When I arrived in Los Angeles four decades ago, it was clearly a city on the rise, practicing its lines on the way to becoming the dominant metropolis in North America. Today, the City of Angels and much of Southern California lag behind not only a resurgent New York City, but also L.A.’s longtime regional rival, San Francisco, both demographically and economically. read more »
California has a long history of boom and bust cycles, but over the past 25 years or so, California’s cycles appear to be becoming more volatile, with increasing frequency, higher highs, and lower lows. The fast-moving business cycle may not provide the time necessary for many people to recover from previous busts, and may be too limited in its impact. Even now, 22 of California’s 58 counties have unemployment rates of 7.5 percent or higher. Eleven California counties have unemployment rates of at least nine percent. And these, we are told, are the best of times. read more »
Californians attend innumerable conferences on housing and economic growth. Year after year, in counties across California, the same people show up to say and hear the same things. Mostly what they say and hear is naive, and nothing ever changes.
California has always been friendly ground for new ideas and bold proposals. That was a good thing when California’s economic and social policies encouraged middle-class opportunity, entrepreneurship, and social mobility, way back in the 1960s. But the contemporary California political elite tends to pioneer policies that endanger the spirit of opportunity that once made California great. read more »
In a rare burst of independence and self-interest, the California Legislature, led by largely Latino and Inland Democrats, last month defeated Gov. Jerry Brown’s attempt to cut gasoline use in the state by 50 percent by 2030. These political leaders, backed by the leftovers of the once-powerful oil industry, scored points by suggesting that this goal would lead inevitably to much higher fuel prices and even state-imposed gas rationing. read more »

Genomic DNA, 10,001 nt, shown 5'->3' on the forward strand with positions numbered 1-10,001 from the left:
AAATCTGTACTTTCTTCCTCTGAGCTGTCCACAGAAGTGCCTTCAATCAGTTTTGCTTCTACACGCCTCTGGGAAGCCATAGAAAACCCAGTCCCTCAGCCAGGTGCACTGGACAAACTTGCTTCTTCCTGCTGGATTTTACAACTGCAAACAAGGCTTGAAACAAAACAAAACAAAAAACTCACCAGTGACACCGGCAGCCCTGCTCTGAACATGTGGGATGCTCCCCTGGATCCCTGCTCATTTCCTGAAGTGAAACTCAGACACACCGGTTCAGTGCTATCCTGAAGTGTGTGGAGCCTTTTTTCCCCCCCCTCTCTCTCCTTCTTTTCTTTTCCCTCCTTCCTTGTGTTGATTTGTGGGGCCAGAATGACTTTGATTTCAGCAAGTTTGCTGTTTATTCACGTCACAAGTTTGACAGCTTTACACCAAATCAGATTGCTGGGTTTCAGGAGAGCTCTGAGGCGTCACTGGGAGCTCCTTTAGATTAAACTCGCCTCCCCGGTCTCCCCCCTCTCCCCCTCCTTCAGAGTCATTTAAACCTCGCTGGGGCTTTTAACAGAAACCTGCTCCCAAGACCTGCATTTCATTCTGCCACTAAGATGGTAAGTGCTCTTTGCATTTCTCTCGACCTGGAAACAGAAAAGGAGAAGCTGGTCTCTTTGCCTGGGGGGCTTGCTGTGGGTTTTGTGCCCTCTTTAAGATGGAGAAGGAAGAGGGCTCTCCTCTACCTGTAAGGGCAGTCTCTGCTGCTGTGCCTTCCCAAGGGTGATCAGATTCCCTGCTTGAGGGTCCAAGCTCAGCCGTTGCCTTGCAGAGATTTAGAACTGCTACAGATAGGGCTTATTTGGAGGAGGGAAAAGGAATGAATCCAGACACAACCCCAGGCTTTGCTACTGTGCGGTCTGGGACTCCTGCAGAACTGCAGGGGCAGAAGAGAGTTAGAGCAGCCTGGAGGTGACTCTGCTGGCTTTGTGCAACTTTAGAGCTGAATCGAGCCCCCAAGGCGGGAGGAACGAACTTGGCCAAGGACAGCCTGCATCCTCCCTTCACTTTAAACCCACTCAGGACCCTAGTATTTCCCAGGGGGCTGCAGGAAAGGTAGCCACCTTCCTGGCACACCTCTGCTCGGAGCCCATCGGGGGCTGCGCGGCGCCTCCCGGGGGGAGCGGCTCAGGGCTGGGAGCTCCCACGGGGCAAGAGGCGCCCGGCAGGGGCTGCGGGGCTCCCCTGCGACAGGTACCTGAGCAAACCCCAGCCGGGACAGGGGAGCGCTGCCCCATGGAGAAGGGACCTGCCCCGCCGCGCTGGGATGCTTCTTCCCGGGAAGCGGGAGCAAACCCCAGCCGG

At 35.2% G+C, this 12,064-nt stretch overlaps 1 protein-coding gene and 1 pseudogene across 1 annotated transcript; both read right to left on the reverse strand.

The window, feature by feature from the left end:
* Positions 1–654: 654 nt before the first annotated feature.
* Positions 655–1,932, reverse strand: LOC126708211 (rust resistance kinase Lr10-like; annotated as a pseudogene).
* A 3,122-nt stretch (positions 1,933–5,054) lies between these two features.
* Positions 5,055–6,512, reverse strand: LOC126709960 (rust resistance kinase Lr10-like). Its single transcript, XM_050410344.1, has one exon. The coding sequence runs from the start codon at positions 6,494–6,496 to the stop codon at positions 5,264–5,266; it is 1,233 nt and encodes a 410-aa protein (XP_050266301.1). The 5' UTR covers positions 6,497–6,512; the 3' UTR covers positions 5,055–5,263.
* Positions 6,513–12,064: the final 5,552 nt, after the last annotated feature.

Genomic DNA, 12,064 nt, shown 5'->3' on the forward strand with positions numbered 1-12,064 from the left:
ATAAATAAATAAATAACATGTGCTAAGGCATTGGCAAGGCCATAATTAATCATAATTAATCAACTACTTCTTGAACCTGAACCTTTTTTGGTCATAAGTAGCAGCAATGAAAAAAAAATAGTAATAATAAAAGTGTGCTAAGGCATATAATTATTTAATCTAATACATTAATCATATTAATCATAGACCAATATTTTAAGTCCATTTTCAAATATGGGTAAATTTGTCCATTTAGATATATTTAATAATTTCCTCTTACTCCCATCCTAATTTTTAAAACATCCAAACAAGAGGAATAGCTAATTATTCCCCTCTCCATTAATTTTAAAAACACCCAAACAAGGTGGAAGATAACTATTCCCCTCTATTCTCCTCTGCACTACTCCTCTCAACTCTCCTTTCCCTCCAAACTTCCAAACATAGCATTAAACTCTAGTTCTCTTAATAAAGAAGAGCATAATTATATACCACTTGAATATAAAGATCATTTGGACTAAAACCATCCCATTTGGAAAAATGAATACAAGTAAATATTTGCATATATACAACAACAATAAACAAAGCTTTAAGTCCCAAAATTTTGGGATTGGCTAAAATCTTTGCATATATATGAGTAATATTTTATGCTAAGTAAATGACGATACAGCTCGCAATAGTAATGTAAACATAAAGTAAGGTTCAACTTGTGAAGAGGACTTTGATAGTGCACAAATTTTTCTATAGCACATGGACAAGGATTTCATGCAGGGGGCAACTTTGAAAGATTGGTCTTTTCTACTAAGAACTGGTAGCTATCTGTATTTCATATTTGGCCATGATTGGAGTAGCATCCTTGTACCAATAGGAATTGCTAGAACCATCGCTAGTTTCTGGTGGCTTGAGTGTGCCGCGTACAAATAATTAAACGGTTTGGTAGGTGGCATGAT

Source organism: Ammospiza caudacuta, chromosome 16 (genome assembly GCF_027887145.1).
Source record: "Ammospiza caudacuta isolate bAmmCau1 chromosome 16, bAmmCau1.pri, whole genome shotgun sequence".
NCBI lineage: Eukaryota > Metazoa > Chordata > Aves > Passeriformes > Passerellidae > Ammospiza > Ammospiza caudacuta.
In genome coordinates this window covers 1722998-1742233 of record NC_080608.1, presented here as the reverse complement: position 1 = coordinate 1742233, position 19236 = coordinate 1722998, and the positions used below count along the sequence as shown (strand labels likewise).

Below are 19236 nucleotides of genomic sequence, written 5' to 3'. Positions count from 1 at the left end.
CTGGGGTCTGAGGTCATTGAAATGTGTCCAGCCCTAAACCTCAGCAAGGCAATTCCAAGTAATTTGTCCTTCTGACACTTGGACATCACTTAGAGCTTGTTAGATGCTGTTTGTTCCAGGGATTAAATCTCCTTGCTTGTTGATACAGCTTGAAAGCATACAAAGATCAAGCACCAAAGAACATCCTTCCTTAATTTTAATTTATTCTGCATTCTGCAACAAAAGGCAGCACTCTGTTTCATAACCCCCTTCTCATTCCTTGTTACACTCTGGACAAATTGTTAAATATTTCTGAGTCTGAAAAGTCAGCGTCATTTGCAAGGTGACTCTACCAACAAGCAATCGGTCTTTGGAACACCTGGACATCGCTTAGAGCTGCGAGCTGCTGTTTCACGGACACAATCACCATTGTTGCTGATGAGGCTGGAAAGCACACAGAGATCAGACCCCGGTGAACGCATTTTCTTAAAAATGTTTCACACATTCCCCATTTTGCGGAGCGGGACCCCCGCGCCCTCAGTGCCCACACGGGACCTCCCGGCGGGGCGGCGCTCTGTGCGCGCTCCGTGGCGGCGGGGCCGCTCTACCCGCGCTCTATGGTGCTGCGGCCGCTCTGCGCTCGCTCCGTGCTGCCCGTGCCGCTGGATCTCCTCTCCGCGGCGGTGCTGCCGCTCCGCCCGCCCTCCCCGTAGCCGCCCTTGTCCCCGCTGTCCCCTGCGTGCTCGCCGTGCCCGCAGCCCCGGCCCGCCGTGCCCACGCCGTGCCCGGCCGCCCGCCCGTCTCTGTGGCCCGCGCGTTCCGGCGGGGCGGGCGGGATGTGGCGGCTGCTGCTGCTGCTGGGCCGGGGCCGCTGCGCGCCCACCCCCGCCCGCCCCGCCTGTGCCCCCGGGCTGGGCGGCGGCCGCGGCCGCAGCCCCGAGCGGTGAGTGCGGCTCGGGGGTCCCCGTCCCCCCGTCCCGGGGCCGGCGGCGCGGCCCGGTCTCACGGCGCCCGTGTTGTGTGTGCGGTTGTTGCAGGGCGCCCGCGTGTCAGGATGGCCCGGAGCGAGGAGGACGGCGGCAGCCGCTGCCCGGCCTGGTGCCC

Governor Jerry Brown recently released a plan to find funds to fix California’s roads. Infrastructure funding is one of the essential roles of government, so it’s refreshing to hear that our otherwise dysfunctional state government is taking action on this front. But who will be paying for it? Those who use the roads most, that is, California’s drivers, who disproportionately tend to be members of the middle and working classes. read more »
I recently made a couple of tweets/Facebook posts pointing out that market declines threaten California’s budget surplus. I referenced articles in the WSJ and Bloomberg, and I thought the observation was non-controversial—almost banal. read more »
For decades, California's housing costs have been racing ahead of incomes, as counties and local governments have imposed restrictive land-use regulations that drove up the price of land and dwellings. This has been documented by both Dartmouth economist William A Fischel and the state Legislative Analyst's Office. read more »
Across the nation, progressives increasingly look at California as a model state. This tendency has increased as climate change has emerged as the Democratic Party’s driving issue. To them, California’s recovery from a very tough recession is proof positive that you can impose ever greater regulation on everything from housing to electricity and still have a thriving economy. read more »
Racial and economic inequality may be key issues facing America today, but the steps often pushed by progressives, including minority politicians, seem more likely to exacerbate these divisions than repair them. In a broad arc of policies affecting everything from housing to employment, the agenda being adopted serves to stunt upward mobility, self-sufficiency and property ownership.
This great betrayal has many causes, but perhaps the largest one has been the abandonment of broad-based economic growth traditionally embraced by Democrats. Instead, they have opted for a policy agenda that stresses environmental puritanism and notions of racial redress, financed in large part by the windfall profits of Silicon Valley and California’s highly taxed upper-middle class. read more »